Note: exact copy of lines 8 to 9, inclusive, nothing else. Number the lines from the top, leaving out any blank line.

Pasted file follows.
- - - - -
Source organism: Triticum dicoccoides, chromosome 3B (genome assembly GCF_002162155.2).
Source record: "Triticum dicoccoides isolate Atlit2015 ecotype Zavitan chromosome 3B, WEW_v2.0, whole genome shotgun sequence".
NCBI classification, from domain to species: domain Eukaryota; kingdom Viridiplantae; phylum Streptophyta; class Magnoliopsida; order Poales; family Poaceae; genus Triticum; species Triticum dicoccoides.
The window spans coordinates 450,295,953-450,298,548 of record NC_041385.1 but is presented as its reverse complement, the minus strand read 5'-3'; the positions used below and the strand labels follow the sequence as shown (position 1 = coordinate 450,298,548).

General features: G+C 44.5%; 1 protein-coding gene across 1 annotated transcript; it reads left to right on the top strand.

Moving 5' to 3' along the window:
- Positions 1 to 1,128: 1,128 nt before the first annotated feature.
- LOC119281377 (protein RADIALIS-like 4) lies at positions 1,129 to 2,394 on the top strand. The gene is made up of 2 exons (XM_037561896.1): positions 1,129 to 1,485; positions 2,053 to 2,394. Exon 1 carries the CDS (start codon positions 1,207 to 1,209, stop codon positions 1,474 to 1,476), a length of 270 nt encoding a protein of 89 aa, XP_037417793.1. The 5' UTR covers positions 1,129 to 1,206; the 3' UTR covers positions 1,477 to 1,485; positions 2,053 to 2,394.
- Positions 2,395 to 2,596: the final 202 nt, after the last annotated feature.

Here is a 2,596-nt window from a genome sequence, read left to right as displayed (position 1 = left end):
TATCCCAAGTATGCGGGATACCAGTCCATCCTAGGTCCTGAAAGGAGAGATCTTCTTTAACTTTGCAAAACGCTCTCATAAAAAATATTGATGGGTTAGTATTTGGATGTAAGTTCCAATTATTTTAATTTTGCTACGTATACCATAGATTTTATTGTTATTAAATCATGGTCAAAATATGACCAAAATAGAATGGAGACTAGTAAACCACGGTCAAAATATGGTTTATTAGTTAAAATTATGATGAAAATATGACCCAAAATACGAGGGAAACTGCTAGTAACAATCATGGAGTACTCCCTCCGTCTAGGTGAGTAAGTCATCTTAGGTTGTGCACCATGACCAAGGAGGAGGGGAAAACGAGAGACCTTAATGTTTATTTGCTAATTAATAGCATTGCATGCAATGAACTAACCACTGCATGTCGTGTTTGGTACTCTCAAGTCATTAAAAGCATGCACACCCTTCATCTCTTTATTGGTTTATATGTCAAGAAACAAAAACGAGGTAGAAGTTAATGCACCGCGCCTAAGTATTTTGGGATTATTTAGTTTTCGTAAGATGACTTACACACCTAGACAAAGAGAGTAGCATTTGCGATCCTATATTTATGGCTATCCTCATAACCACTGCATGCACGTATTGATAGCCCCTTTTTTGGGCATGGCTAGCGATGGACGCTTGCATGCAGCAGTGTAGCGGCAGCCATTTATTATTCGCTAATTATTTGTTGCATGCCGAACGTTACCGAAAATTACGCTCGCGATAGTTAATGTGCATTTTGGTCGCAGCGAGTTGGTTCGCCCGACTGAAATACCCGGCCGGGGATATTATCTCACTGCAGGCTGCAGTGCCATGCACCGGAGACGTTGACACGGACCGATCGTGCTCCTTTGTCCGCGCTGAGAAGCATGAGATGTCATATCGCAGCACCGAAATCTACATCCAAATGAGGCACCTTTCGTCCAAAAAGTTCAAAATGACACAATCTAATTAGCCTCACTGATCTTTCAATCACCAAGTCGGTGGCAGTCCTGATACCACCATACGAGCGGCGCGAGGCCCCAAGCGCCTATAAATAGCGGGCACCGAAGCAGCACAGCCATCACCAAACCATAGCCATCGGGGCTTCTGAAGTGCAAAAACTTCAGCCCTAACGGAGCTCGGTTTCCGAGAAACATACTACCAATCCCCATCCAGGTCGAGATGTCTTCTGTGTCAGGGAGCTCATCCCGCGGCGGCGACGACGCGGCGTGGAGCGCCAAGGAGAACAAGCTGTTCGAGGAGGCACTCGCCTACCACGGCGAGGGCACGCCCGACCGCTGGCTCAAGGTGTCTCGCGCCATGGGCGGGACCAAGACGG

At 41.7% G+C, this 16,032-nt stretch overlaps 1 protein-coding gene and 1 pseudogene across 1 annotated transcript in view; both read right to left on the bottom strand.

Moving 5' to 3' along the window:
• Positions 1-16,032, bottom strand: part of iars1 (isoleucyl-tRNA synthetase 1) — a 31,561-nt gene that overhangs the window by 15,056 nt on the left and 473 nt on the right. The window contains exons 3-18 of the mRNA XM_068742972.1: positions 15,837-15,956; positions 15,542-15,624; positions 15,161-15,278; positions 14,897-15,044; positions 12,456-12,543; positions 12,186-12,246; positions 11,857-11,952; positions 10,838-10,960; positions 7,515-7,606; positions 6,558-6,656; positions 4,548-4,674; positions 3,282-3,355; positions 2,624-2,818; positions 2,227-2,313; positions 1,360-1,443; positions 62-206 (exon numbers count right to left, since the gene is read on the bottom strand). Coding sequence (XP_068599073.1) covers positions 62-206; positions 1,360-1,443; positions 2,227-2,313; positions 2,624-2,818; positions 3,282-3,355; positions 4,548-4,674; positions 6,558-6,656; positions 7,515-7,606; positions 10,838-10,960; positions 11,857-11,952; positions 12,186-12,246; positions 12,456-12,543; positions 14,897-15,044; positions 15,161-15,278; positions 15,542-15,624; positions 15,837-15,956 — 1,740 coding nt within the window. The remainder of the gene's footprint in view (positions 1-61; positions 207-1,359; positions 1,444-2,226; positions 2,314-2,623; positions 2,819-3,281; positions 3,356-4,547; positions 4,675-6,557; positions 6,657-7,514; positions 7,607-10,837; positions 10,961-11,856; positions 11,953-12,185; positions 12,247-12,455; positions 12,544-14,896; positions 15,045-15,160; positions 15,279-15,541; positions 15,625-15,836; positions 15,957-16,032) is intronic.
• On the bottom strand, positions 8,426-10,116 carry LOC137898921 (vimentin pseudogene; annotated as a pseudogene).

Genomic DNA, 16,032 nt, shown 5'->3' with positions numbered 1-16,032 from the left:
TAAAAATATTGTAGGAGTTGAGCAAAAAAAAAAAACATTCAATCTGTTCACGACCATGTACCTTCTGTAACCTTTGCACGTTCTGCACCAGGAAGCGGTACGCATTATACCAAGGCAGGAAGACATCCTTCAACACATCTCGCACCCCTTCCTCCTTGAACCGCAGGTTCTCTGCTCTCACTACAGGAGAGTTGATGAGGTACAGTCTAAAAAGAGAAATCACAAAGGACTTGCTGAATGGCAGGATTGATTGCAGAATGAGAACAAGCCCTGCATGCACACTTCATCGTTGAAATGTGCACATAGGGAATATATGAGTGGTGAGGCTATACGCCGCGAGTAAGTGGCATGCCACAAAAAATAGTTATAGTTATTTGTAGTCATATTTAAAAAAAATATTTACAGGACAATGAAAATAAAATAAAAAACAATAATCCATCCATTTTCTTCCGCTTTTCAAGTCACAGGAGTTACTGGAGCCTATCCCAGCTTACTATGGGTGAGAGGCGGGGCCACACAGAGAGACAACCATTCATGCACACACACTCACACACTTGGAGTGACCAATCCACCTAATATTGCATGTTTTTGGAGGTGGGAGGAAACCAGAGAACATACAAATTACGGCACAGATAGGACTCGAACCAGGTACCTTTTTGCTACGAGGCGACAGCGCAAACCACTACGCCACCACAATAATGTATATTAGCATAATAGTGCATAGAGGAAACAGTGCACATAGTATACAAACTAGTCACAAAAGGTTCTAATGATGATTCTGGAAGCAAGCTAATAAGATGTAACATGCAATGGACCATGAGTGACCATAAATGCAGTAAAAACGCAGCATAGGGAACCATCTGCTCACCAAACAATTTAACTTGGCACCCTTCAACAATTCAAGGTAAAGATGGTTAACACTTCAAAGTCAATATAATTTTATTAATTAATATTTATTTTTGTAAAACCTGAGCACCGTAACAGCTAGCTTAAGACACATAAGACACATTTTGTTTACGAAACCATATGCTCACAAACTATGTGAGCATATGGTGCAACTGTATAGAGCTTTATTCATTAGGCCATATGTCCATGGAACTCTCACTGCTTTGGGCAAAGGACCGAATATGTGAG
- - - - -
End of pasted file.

- LOC119281377 (protein RADIALIS-like 4) lies at positions 1,129 to 2,394 on the top strand. The gene is made up of 2 exons (XM_037561896.1): positions 1,129 to 1,485; positions 2,053 to 2,394. Exon 1 carries the CDS (start codon positions 1,207 to 1,209, stop codon positions 1,474 to 1,476), a length of 270 nt encoding a protein of 89 aa, XP_037417793.1. The 5' UTR covers positions 1,129 to 1,206; the 3' UTR covers positions 1,477 to 1,485; positions 2,053 to 2,394.
- Positions 2,395 to 2,596: the final 202 nt, after the last annotated feature.